MethodsPRF1

BERT-MRC-Biaffine87.0280.6883.3_
BERT-MRC(-Biaffine)86.4078.8682.46+0.84
BERT-Biaffine(-MRC)83.9578.1079.6+3.7
BERT(-MRC-Biaffine)83.7477.7078.98+4.32

We ablate MRC module and as expected, the model performance drops by a number of 3.7 percentage point in Table 7. It shows that prior knowledge introduced by MRC is one of the most important factors for the outperformance.

We remove both MRC and biaffine, and the model results show a decrease of 4.32 percentage points in Table 7. It proves the validity of the two structures for our proposed model.

5. Conclusions

In this paper, we presented a neural architecture for medical entity recognition. MRC introduces entity-related prior knowledge into the named entity recognition model, which can achieve better performance in the context of small-scale corpus. The biaffine mechanism allows the tokens at the head and the end of the entity sequence to exchange information. The experimental results have been improved to a certain extent. It is an effective decoding method for the NER model.

There are several potential directions for future work. We aim to improve model performance by exploring multitask learning approaches to combine more information such as POS jointly trains with NER task to enhance the representations learn in our model. In addition, we will propose several different ways as query to verify whether it will greatly affect the performance of the model.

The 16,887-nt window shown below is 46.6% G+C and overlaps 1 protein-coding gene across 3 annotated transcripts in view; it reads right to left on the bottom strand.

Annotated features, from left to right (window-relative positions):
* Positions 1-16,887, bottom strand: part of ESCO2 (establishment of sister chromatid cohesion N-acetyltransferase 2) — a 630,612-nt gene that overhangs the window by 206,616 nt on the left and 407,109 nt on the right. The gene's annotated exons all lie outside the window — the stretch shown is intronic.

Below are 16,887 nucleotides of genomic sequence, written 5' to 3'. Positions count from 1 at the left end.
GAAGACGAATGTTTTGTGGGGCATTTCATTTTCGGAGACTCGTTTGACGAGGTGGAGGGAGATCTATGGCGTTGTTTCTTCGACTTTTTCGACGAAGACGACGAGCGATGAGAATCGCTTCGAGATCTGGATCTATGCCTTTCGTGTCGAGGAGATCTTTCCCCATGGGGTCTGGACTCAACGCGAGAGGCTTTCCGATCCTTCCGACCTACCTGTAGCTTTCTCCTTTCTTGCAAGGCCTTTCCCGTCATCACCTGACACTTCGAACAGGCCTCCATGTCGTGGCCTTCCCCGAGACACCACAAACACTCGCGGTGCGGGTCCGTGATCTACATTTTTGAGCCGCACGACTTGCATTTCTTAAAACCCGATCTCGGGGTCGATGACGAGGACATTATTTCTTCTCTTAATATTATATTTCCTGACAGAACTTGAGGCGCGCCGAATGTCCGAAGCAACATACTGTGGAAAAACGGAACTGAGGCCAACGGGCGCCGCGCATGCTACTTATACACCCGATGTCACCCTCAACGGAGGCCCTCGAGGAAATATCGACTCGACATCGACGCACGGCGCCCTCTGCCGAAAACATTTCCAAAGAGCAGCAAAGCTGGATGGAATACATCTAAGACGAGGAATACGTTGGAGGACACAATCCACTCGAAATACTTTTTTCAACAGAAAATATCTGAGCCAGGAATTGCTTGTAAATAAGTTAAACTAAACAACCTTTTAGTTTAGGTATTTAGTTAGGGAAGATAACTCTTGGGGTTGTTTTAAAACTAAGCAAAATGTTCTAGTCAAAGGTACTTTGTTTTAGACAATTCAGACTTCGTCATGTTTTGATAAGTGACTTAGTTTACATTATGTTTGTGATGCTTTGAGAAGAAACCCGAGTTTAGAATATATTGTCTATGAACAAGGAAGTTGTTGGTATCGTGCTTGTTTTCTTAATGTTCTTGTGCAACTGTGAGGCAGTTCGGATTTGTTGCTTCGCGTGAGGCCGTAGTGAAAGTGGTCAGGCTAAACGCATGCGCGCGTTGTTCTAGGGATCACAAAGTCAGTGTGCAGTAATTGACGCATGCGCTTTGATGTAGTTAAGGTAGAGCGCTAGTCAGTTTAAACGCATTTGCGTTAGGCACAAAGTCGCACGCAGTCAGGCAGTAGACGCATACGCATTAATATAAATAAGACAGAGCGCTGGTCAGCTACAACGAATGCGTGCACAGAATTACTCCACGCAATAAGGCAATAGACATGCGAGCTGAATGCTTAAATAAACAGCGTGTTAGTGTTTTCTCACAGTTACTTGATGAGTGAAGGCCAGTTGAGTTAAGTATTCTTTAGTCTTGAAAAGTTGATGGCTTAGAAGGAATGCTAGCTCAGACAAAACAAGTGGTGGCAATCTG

Abbreviations

EMR:Electronic medical record
NER:Named entity recognition
MRC:Machine reading comprehension
TCM:Traditional Chinese medicine
CCKS2017:China Conference on Knowledge Graph and Semantic Computing in 2017
POS:Part of Speech.

Data Availability

The datasets used in this study are adopted from the Chinese EMR named entity recognition task in China Conference on Knowledge Graph and Semantic Computing in 2017 (http://www.ccks2017.cn/), but restrictions apply to the availability of these data, which were used under license for the current study, so are not publicly available. The TCM dataset used and analysed during the current study are available from the corresponding author upon reasonable request.

Conflicts of Interest

The authors declare that they have no conflicts of interest.

Acknowledgments

This research was supported by the National Natural Science Foundation of China (nos. 82160955, 61762051, and 82060826), the Jiangxi Natural Science Foundation (nos. 20192BAB205094 and 20202BAB202019), the National Key R&D Plan (no. 2019YFC1712301), and the Science and technology research project of Jiangxi Provincial Department of Education (no. GJJ190683).